Thursday, December 15, 2011

Sing Them All!

Today I'm inspired by a post at RevGals: Those Stanzas Nobody Knows. Like the writer of that post, I'm  disappointed when we only get to sing a couple of stanzas of hymns and carols because often the text of the lesser known stanzas carry the most meaning. As far as I'm concerned, the more congregational singing the better!

Here are my favorite verses from familiar Christmas Carols often omitted in worship that I wish were included.

From O Come, O Come Emmanuel:

O come, Thou Rod of Jesse, free
Thine own from Satan's tyranny
From depths of Hell Thy people save
And give them victory o'er the grave
Rejoice! Rejoice! Emmanuel
Shall come to thee, O Israel.

From Once In Royal David's City:

Not in that poor lowly stable
With the oxen standing by
We shall see him but in heaven
Set at God's right hand on high
Where like stars his children crowned
All in white shall wait around

From O Little Town of Bethlehem:

Where children pure and happy
Pray to the blessed Child,
Where misery cries out to thee,
Son of the mother mild;
Where charity stands watching
And faith holds wide the door,
The dark night wakes, the glory breaks,
And Christmas comes once more.

From O Come All Ye Faithful:

Child, for us sinners
Poor and in the manger,
We would embrace thee, with love and awe;
Who would not love thee,
Loving us so dearly?

From Joy To The World:

No more let sins and sorrows grow,
Nor thorns infest the ground;
He comes to make His blessings flow
Far as the curse is found,
Far as the curse is found,
Far as, far as, the curse is found.

From O Holy Night:

Led by the light of faith serenely beaming,
With glowing hearts by His cradle we stand.
O'er the world a star is sweetly gleaming,
Now come the wise men from out of the Orient land.
The King of kings lay thus lowly manger;
In all our trials born to be our friends.
He knows our need, our weakness is no stranger,
Behold your King! Before him lowly bend!
Behold your King! Before him lowly bend

Gentle Readers, what are your favorite carol or hymn verses that nobody knows?


Robin said...

I like all the choruses to What Child Is This? It seems that we usually only repeat the first one.

1. What Child is this who, laid to rest
On Mary's lap is sleeping?
Whom Angels greet with anthems sweet,
While shepherds watch are keeping?

This, this is Christ the King,
Whom shepherds guard and Angels sing;
Haste, haste, to bring Him laud,
The Babe, the Son of Mary.

2. Why lies He in such mean estate,
Where ox and ass are feeding?
Good Christians, fear, for sinners here
The silent Word is pleading.

Nails, spear shall pierce Him through,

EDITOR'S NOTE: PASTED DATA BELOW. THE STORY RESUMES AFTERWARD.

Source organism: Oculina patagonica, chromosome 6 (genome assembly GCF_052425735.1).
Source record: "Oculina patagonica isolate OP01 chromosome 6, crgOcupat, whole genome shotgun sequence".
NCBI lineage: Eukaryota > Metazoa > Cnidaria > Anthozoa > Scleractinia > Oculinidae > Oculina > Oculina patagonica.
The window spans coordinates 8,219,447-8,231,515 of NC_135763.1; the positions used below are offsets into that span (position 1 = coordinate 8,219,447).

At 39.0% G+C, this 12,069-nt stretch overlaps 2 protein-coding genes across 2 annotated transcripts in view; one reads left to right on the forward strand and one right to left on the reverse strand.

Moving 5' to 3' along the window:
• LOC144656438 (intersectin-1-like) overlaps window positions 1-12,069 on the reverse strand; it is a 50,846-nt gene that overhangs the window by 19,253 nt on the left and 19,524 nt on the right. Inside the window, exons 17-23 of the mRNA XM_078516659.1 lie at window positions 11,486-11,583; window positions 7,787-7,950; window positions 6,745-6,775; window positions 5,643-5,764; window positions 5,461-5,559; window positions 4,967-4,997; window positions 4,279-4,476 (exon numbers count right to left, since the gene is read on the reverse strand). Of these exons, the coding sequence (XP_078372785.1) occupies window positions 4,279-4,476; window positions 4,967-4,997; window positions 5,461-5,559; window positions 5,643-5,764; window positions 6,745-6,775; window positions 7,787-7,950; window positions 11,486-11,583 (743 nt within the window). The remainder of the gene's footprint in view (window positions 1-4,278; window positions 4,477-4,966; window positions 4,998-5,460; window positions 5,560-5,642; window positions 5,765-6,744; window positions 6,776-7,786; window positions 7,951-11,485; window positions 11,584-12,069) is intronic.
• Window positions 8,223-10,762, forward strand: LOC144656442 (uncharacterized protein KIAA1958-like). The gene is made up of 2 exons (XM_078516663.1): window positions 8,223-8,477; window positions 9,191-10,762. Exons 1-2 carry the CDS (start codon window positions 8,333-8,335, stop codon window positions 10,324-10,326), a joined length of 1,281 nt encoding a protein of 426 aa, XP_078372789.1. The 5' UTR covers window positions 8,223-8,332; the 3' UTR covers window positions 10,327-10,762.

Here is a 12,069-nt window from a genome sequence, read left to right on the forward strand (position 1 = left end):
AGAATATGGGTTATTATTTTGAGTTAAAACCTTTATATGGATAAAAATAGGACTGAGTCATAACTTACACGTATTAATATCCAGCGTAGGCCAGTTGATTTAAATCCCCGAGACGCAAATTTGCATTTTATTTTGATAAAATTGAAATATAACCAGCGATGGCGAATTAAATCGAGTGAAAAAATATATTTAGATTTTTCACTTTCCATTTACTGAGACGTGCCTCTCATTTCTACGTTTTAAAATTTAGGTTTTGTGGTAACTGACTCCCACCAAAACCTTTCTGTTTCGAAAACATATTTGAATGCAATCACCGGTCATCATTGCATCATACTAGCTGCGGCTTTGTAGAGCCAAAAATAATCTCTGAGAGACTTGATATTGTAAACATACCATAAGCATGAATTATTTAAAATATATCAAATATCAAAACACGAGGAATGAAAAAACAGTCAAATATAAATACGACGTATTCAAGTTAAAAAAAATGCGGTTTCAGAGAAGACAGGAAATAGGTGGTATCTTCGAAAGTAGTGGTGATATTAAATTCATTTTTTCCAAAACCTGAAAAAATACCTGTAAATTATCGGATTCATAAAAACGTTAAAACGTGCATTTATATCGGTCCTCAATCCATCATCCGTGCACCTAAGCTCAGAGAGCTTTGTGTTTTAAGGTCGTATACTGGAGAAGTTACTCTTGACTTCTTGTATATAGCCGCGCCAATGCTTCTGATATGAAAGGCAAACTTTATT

The cross be borne for me, for you.
Hail, hail the Word made flesh,
The Babe, the Son of Mary.

3. So bring Him incense, gold and myrrh,
Come peasant, king to own Him;
The King of kings salvation brings,
Let loving hearts enthrone Him.

Raise, raise a song on high,
The virgin sings her lullaby.
Joy, joy for Christ is born,
The Babe, the Son of Mary.

Quotidian Grace said...

That's a great choice, Robin! Love that carol, too.

Songbird said...

That verse of O Come, all Ye Faithful makes me cry every time I hear it.

Not Fainthearted said...

It's interesting... in our current hymnal (Evangelical Lutheran Worship - "the cranberry book") those verses for O Little Town of Bethlehem and O Come All Ye Faithful aren't even included.

Now I want to look back in our hymnals and see which edition started leaving them out!

thanks for adding to the conversation!

Alan said...

One of my favorites is "Brightest and Best
Brightest and best of the sons of the morning
Dawn on our darkness and lend us Thine aid
Star of the east the horizon adorning
Guide where our infant redeemer is laid

Cold on His cradle the dewdrops are shining
Low lies His head with the beasts of the stall
Angels adore Him in slumber reclining
Maker and Monarch and Savior of all

Say shall we yield Him in costly devotion
Odors of Edom and offerings divine
Gems from the mountain and pearls from the ocean
Myrrh from the forest or gold from the mine

Vainly we offer each ample oblation
Vainly with gifts would His favor secure
Richer by far is the heart's adoration
Dearer to God are the prayers of the poor

I really like John Fischer's arrangement on "Still Life".


Steve Salyards said...

I have always appreciated the historically dated, but moving, verses from Longfellow's "I heard the bells on Christmas Day" that refer to the American Civil War which was raging at the time of its writing

Then from each black accursed mouth
The cannon thundered in the South,
And with the sound
The carols drowned
Of peace on earth, good-will to men!

It was as if an earthquake rent
The hearth-stones of a continent,
And made forlorn
The households born
Of peace on earth, good-will to men!

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